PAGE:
Book Review: Early Christian Worship by Oscar Cullmann

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Early Christian Worship by Oscar Cullmann is an examination of the practices of Christian worship as they relate to the writings of the Apostle John. Cullmann restricts his examination to the Johannine textsbut does make reference to the Pauline texts as he introduces the practice of early Christian worship. This examination is done systematically as and works through the entirety of Johns’ Gospel culminating with Jesus’ death, connecting the flowing of water and wine from Christ’s body to the two sacraments recognized by the Protestant Church today.  To drive his point home, Cullmann outlines in detail the resulting connection between “the individuality and purpose of the Gospel of John” and our knowledge of Christian worship.

This book is divided into two sections: characteristics that are basic to Christian worship and the Gospel of John’s influence on the practice of Christian worship. Subsections within the two parts of the book are present to guide the reader from point to point. 

The sub-section focused on the characteristics that are basic to Christian worship does an excellent job tying the litany and practices often used in congregations today to those of the ancient church. Cullmann takes to task the contemporary church’s lack of willingness to allow space for the Holy Spirit to work saying, “we must assert here and now that the services of worship in the Protestant Churches of our own era are very much poorer, not only in respect of the fro working of the Holy Spirit”. 

This critique is spot on as Protestant Churches today have well-established liturgies which guide the congregation through worship, ensuring that not only are all the requirements of worship checked off (gathering, proclamation and response, and the Great Thanksgiving) but also that these boxes are checked within the specifically allotted amount of time. Cullman underlines this further in section two where he observes that the “understanding of facts is first granted through the Holy Spirit.” One of the great sins of the Protestant Church today is the sterilization of worship by not permitting the Spirit the move through the gathered community.

Cullmann’s emphasis on the seeing required for believing, specifically when attributed to early Christians but also to Christians today, causes us to slide onto a slippery slope. For the disciples gathered after Christ’s death, seeing and touching the risen Christ might have been a necessity because of the trauma they had just experienced. Today though, in a Church where Cullmann admits that the Holy Spirit has been quieted, the requirement for seeing so that one can have faith is a requirement that maybe too hard for new disciples to experience. At no fault of their own, this requirement to true faith may impede new converts or those returning to the faith after straying. This is not to dispute that Christians today cannot see Christ or experience God face-to-face in a post-Christendom environment but instead is to acknowledge that when Cullmann wrote Early Christian Worship, the church in America was still enjoying the fruits of being a dominant influence on not only individual members of the community but the community as a whole.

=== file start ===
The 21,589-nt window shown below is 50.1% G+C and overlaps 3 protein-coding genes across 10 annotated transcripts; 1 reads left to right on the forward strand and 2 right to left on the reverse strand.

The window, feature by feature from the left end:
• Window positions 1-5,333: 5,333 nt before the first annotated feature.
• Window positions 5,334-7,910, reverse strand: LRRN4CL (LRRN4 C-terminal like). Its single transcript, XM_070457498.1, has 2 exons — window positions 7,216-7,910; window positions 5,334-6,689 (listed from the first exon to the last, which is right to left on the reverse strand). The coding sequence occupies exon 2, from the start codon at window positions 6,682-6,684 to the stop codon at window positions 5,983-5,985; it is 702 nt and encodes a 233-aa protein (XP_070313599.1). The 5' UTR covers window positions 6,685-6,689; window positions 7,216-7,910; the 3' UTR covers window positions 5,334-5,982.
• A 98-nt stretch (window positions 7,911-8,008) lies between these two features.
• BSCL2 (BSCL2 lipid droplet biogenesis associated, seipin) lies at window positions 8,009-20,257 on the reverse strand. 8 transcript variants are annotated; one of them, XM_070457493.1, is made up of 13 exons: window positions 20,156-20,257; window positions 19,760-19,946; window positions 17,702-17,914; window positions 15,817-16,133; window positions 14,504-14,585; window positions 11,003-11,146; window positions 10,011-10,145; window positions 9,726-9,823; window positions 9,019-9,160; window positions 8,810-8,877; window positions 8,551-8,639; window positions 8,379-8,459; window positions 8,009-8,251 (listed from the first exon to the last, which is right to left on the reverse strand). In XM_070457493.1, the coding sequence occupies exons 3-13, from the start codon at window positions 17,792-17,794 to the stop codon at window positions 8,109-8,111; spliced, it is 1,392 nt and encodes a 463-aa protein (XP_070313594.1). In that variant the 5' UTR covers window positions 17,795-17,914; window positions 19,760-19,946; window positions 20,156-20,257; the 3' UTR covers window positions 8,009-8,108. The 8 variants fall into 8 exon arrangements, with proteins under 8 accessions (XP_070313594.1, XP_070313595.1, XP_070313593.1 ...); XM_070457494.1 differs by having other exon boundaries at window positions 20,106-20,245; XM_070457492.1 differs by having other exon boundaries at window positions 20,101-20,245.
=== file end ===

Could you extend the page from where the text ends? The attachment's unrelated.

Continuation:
Additionally, the miracles of Jesus cannot be replaced by the sacraments today. While Cullmann may conclude this to imply that the sacraments are a way for us to experience the miracles of Jesus within our communities, it is a disservice to the miracles Christ performed, recorded and unrecorded. The miracles of Christ separated him from the prophets of the time and gave a visible witness to His first century followers and skeptics. Today the sacraments serve as outward signs of the inward grace Christ offers to each of us without cost. There was not monetary cost for Jesus to perform a miracle but the one receiving the healing was forever changed. The same cannot be said of those who gather around the table or at the waters of baptism. There are those who simply go through the motions during these moments and during Jesus’ miracles he was not simply going through the motions. This is a distinction that should be made as the church today is ministering in a world that Cullmann could not have foreseen when writing this book.

By using the Gospel of John and documents and practices of the early church Cullmann is able to successfully connect both Johannine texts and the worship practices of the early church to the sacraments and to the practice of Christian worship today. Much can be gleaned by the church today from the practices of early church.